Northern Ireland

It’s all about procurement now for Casement - and Heron may be back

The derelict Casement Park GAA stadium in Belfast. Picture by Niall Carson/PA
The derelict Casement Park GAA stadium in Belfast. Picture by Niall Carson/PA It's now over to the procurement authorities to appoint contractors to revive the derelict Casement Park stadium

The Irish Government’s commitment to allocate €50 million (about £43m) to the construction of the 34,500-capacity Casement Park stadium has at least set a metaphorical ball rolling that should eventually get a proper ball kicking (and punching).

Now the focus will turn to the Department for Communities (DfC) and Central Procurement Directorate to expedite a process to get contractors appointed and boots on the ground in what is becoming an increasingly tight deadline.

And it has also emerged that Co Derry construction firm Heron Brothers, previously linked to the Casement project, is also keen to return as potential contractors or as joint-venture partners.

A definitive list of contractors for the long-delayed redevelopment has yet to be drawn up.

Artists impression of the redeveloped Casement Park
Artists impression of the redeveloped Casement Park

An entirely new procurement regime for the UK following its departure from the EU passed into law just four months ago in October, when the Procurement Act 2023 was granted its royal assent.

For now, it’s unclear if the Casement project will proceed via existing procurement frameworks for major construction projects with pre-qualified contractors, given that a definitive list of contractors has not yet been established.

But what appears certain is that the authorities will use some sort of framework which will allow them to move relatively quickly without the need to start a contractor search from scratch.

There is some suggestion they may consider taking guidance from the Crown Commercial Service (CCS), the biggest public procurement organisation in the UK, which plays an important role in helping the public sector save money - and whose database features a number of Northern Ireland contractors.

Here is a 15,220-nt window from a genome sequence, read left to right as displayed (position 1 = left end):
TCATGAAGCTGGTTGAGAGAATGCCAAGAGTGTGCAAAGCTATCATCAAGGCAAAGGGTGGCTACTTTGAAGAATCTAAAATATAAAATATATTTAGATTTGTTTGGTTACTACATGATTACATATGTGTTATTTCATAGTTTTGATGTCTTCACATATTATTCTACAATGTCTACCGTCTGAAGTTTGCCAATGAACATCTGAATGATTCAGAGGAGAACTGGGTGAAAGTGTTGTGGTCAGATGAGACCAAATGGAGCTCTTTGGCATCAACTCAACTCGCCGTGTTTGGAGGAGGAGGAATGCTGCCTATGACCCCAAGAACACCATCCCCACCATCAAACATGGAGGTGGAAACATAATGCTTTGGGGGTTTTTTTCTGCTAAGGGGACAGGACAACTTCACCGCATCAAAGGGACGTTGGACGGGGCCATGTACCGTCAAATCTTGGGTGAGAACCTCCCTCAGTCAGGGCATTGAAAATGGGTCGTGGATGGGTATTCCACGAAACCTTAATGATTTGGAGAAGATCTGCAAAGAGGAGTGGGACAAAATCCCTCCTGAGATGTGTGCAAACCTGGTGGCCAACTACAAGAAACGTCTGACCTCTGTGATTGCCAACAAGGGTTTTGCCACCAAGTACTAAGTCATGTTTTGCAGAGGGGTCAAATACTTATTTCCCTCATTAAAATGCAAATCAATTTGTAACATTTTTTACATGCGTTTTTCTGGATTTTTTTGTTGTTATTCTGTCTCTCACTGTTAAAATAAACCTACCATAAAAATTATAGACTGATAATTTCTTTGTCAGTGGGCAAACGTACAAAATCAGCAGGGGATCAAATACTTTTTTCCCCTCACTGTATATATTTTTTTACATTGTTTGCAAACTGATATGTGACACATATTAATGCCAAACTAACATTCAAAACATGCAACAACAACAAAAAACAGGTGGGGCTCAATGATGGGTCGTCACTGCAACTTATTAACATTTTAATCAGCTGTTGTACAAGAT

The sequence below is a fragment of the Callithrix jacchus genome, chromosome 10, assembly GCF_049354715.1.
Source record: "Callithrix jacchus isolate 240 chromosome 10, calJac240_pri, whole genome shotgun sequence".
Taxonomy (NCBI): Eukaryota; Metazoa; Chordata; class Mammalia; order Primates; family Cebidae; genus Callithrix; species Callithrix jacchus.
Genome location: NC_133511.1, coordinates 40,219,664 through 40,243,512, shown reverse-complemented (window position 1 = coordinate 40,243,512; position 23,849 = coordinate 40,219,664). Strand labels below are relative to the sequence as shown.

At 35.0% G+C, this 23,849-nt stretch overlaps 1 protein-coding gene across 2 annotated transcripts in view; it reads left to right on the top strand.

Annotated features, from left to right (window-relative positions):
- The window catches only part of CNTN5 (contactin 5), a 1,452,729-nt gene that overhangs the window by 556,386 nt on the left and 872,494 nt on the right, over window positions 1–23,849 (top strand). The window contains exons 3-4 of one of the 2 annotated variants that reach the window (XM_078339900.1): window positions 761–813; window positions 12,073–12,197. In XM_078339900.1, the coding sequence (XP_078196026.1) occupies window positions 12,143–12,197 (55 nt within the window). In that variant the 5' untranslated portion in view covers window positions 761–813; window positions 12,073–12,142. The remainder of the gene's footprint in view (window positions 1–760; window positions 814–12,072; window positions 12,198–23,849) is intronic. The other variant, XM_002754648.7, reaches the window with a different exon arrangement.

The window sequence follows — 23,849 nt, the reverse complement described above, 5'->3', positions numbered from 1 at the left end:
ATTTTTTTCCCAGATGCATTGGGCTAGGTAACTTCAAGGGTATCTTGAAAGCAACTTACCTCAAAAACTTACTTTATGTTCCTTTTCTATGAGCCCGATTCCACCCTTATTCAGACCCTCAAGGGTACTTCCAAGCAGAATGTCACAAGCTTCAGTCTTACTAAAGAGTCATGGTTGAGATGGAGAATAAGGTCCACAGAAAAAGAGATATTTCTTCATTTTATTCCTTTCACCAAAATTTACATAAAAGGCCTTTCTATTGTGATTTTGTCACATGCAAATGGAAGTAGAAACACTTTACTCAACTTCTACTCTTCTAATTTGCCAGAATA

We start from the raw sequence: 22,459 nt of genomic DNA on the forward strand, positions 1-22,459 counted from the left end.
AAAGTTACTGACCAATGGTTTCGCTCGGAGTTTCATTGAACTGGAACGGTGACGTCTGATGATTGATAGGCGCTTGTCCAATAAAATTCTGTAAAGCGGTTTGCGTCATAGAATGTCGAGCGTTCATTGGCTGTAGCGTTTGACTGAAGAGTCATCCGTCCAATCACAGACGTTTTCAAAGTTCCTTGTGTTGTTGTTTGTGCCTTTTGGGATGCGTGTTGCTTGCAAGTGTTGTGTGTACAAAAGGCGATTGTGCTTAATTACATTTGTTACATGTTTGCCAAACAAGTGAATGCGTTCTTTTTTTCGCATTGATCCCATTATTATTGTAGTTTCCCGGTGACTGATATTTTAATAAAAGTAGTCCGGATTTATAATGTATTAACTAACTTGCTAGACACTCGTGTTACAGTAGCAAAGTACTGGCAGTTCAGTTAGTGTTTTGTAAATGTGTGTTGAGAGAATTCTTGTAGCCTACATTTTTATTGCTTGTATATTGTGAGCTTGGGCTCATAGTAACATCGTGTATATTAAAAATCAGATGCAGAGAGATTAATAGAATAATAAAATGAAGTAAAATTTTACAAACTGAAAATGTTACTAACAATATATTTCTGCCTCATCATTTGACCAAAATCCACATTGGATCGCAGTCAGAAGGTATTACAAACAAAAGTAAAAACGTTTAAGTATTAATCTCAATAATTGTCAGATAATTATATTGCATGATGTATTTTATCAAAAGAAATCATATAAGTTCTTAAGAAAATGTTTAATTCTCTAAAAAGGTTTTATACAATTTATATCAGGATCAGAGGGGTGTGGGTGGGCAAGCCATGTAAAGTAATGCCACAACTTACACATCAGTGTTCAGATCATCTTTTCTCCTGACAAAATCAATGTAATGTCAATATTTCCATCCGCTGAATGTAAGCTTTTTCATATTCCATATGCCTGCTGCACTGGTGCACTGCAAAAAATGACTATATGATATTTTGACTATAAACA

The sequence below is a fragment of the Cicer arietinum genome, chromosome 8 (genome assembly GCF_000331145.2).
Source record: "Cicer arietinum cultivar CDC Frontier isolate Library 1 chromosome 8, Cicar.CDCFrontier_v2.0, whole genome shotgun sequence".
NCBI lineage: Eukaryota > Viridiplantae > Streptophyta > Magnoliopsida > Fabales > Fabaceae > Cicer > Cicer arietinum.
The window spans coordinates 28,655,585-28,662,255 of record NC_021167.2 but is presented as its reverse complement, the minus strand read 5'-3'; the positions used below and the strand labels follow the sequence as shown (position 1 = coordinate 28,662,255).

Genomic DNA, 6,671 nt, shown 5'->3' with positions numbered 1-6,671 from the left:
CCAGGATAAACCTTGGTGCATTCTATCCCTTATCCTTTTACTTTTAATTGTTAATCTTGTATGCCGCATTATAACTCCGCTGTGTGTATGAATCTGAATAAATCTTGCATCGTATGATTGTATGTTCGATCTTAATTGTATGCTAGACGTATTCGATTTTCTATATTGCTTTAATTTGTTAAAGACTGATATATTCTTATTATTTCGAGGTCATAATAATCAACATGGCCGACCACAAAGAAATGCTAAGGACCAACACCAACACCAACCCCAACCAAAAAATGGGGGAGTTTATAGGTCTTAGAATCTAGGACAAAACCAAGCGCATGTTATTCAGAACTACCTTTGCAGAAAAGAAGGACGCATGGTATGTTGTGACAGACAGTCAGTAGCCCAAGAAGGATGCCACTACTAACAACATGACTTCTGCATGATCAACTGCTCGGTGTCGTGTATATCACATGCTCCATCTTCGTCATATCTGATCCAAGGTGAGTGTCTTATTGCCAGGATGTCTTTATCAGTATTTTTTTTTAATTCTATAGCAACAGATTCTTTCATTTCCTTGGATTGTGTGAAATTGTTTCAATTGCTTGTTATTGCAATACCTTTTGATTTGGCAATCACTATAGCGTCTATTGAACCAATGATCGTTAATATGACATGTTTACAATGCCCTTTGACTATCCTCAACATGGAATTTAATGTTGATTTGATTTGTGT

Meanwhile Heron Brothers - whose latest set of accounts show that it doubled profits last year to £11m after sales rose by a third to more than £114m - may also be back in the mix.

Heron Brothers and English construction firm Buckingham Group were originally appointed back into 2013 to redevelop Casement, but last August Buckingham gave notice of its intention to appoint administrators and pulled out of the process.

Last year the GAA revealed it was left with no choice but to end the Casement procurement process, entirely due to technicalities in the Public Contract Regulations.

The sports body said through due diligence that Heron could still deliver the project, but the procurement advice from DfC at that time was that they couldn’t continue with the current process and would have to start a new exercise.

The Draperstown firm confirmed it is now awaiting details of the next procurement stage to see if it still presents an opportunity to be involved in the landmark project.